Social innovation and the Nordic welfare models

How can social innovation and social entrepreneurship helt the Nordic welfare model? Article from a joint MSI-Nordic council conference in Malmö

Social entrepreneurship and social innovation could help develop the Nordic welfare models, says Norway’s Minister of Labour and Social Inclusion Anniken Hauglie. These are issues she would like to promote when Norway takes on the presidency of the Nordic Council of Ministers in 2017.

“Authorities do not always reach the people they want to reach. The public sector has a responsibility when it comes to helping people, but it is a good thing to have social entrepreneurs as a supplement,” the Minister of Labour and Social Inclusion, Anniken Hauglie, told the Nordic Labour Journal during a recent Nordic conference at Malmö university/MSI on social entrepreneurship and social innovation.

“I will make sure we focus on entrepreneurship within the labour and social sectors during our 2017 presidency, and the Nordic Council of Ministers will initiate work to examine the possibilities for developing Nordic cooperation on social issues,” the minister underlined.

The backdrop for the conference was the report ‘Social entrepreneurship and social innovation’, which maps Nordic measures. It was produced by a Nordic committee appointed by the Nordic Council of Ministers in 2013. The conference saw social entrepreneurs, researchers, authorities and representatives from the voluntary sector come together to discuss the results and to find a way forward.

The future of the Nordic welfare state is hotly debated these days, not least because of the high number of refugees and immigrants seeking asylum in Nordic countries during the autumn of 2015. Meanwhile many young people are not in work or education, and others are struggling to enter the labour market. Nordic countries share challenges which could benefit from a debate on a Nordic level.

“This is about developing the Nordic welfare societies and the Nordic welfare solutions. This is a core task for Nordic cooperation,” says Dagfinn Høybråten, the Secretary General of the Nordic Council of Ministers.

Nordic traditions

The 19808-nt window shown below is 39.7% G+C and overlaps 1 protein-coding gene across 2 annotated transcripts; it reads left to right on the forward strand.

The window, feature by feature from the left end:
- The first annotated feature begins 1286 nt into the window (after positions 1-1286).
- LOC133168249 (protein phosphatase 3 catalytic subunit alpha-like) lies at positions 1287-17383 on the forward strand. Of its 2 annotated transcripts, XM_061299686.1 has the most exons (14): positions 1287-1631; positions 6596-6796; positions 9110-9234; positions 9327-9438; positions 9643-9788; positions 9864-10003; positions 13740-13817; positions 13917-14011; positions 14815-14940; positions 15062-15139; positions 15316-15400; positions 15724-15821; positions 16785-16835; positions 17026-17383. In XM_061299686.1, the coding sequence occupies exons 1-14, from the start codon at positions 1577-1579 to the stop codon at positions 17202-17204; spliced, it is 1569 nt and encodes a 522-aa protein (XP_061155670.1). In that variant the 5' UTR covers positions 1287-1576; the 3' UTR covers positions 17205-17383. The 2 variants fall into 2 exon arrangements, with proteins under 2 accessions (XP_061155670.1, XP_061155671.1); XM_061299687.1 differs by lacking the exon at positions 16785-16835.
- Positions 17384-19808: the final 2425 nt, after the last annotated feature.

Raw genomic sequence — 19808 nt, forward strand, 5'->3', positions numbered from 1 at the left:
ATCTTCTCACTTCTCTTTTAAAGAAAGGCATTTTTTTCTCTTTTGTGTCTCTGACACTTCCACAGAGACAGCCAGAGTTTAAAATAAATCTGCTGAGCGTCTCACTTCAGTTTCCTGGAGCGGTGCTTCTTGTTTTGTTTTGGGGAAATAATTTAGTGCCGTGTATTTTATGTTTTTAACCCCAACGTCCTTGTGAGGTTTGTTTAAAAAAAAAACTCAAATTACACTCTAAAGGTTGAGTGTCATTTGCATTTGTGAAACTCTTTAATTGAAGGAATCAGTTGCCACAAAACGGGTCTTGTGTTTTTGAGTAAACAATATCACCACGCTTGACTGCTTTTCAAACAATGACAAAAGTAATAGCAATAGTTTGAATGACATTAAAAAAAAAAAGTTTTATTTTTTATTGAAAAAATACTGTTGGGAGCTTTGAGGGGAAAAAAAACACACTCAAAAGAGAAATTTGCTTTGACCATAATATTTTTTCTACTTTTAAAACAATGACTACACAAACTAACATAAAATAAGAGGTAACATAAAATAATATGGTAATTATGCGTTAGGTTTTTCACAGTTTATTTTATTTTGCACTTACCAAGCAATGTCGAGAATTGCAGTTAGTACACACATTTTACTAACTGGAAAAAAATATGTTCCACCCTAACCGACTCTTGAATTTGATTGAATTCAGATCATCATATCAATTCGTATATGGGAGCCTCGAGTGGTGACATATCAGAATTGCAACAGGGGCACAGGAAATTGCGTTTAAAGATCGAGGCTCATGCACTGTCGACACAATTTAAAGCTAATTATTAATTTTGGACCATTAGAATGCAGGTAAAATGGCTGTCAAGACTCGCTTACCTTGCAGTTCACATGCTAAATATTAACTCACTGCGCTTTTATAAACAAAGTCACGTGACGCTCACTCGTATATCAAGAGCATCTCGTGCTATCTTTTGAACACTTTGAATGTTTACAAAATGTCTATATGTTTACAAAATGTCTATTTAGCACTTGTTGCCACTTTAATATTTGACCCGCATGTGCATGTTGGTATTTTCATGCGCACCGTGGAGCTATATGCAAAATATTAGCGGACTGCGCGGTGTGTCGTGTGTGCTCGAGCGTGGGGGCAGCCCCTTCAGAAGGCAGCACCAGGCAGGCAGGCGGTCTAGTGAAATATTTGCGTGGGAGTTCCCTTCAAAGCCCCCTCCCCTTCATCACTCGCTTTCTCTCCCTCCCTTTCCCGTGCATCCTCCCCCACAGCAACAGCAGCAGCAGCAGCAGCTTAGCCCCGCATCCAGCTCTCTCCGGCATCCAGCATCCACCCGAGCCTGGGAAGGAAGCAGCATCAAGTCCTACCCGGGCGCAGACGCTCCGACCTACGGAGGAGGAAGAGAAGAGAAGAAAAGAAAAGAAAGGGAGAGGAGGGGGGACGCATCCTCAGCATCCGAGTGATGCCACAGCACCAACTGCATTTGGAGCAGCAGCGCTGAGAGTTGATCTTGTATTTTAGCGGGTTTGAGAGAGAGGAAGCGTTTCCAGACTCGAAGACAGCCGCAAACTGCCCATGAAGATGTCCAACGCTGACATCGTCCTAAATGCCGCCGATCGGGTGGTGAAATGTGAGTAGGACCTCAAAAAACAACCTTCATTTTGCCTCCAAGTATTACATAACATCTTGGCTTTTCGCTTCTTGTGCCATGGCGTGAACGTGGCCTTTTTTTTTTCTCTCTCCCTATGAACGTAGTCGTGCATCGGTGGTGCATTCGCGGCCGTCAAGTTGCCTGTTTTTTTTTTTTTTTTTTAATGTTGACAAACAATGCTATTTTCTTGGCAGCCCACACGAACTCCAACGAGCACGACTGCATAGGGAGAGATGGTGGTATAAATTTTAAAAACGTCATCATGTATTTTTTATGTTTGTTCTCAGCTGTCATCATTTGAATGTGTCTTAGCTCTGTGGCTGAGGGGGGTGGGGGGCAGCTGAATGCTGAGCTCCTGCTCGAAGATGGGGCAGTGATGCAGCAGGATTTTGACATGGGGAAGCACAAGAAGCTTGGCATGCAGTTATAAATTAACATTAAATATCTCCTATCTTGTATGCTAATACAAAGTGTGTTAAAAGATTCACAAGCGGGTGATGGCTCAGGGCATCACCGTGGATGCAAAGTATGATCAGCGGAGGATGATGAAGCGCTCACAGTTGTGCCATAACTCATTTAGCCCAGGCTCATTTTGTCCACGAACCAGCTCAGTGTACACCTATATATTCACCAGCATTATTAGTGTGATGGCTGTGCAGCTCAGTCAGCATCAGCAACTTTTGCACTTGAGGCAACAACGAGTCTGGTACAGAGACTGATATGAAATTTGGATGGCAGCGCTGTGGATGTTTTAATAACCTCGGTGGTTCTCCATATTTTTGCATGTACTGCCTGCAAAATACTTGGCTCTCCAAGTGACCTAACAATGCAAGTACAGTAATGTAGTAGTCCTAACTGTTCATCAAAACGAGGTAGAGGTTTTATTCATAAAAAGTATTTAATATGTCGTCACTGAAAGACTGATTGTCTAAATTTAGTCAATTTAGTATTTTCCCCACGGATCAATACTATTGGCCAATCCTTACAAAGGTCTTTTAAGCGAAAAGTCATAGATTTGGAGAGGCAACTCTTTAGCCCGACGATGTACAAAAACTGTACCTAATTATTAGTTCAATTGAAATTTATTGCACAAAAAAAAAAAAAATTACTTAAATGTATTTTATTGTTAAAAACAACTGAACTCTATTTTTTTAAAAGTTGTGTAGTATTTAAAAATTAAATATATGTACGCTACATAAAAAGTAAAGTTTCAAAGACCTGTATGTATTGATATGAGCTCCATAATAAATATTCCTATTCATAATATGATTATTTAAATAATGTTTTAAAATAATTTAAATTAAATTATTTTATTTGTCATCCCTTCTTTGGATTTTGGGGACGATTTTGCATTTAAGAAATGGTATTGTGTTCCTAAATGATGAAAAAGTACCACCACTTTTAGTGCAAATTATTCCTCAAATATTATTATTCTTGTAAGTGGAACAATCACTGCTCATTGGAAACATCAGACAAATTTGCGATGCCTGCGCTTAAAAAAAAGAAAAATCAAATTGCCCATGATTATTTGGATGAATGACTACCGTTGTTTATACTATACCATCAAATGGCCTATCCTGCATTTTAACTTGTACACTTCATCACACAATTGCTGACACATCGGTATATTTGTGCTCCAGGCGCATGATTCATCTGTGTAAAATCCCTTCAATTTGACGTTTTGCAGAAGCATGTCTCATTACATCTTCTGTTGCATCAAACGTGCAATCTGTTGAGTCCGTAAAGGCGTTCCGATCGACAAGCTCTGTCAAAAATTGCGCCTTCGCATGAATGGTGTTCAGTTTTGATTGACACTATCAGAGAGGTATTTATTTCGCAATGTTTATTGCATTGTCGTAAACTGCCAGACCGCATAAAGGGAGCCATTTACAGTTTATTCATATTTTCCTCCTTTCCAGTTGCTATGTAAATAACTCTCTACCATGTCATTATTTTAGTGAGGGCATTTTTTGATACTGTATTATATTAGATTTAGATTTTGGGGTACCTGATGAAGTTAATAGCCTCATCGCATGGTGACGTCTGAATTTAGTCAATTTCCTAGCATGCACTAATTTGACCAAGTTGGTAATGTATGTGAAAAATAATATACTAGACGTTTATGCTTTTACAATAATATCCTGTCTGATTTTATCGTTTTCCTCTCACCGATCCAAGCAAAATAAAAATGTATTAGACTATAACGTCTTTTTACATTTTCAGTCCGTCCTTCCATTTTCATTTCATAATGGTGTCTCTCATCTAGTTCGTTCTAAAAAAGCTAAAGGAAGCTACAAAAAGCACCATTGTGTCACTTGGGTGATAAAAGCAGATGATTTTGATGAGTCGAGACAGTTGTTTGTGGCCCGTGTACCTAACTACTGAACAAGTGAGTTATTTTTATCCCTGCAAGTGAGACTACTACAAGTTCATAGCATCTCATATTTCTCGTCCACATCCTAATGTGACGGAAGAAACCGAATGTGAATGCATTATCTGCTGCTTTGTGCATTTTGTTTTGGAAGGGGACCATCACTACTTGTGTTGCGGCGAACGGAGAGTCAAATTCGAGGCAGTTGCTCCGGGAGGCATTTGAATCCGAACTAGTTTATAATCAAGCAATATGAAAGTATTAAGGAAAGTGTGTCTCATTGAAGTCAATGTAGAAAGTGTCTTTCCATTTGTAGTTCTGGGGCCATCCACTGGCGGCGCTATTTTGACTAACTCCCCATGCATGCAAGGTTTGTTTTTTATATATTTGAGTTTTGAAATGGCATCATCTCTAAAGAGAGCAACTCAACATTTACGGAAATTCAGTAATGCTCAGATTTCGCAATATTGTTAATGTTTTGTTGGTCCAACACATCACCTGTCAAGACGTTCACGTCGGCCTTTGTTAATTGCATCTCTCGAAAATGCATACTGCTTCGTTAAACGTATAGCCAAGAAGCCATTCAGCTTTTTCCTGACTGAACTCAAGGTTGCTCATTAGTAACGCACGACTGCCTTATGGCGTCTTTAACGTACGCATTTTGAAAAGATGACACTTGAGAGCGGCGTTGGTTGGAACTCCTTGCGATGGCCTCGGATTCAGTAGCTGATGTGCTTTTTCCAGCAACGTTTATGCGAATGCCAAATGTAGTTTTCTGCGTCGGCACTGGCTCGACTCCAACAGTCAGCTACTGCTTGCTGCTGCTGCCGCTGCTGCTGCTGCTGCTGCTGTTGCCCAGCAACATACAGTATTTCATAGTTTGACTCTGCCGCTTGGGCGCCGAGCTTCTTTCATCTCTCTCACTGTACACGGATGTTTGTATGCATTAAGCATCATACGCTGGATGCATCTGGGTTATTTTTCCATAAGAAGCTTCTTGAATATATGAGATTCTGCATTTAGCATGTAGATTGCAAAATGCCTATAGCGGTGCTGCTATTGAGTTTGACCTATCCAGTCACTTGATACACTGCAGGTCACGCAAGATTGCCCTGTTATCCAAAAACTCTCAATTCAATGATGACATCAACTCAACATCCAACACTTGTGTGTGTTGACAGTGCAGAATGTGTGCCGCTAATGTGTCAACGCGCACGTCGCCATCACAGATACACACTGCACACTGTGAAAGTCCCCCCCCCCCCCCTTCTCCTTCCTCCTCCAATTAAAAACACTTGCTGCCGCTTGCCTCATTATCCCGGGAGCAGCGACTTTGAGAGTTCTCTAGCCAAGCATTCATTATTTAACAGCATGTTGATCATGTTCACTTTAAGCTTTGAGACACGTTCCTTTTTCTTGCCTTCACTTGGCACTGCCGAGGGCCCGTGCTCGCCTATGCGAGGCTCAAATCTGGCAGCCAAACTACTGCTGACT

He thinks the report on social entrepreneurship and social innovation points to exciting opportunities which are in line with Nordic traditions.

“The welfare society rests on the citizens’ broad social involvement, and to organise this we have partly chosen cooperative solutions, partly commercial solutions and partly non-profit solutions. What we are seeing now is that these solutions are taking on new shapes. That is why it is interesting to analyse this complex picture both to get an overview and to discuss what constitutes good policies, in order to promote solutions to social issues where different actors cooperate.”

Is there a risk that authorities shift the responsibility to private actors and others operating in these waters?

“It is obviously an important debate to be had looking at how the public sector maintains its control, creating the frameworks, and there will be different answers to this. What is important is to highlight the issues so that we get an idea of the potentials. Then the countries’ elected officials must make the political decisions.”

Dagfinn Høybråten uses words like ‘exciting opportunities’ and ‘exciting perspectives’. The question is what this means in practice.

“I believe we need different tools in order to develop a society which provides opportunities for all, based on a common platform. Right now we cannot afford to not investigate and look into other ways of solving these broad social undertakings.”

Read the entire article in the Nordic Labour Journal

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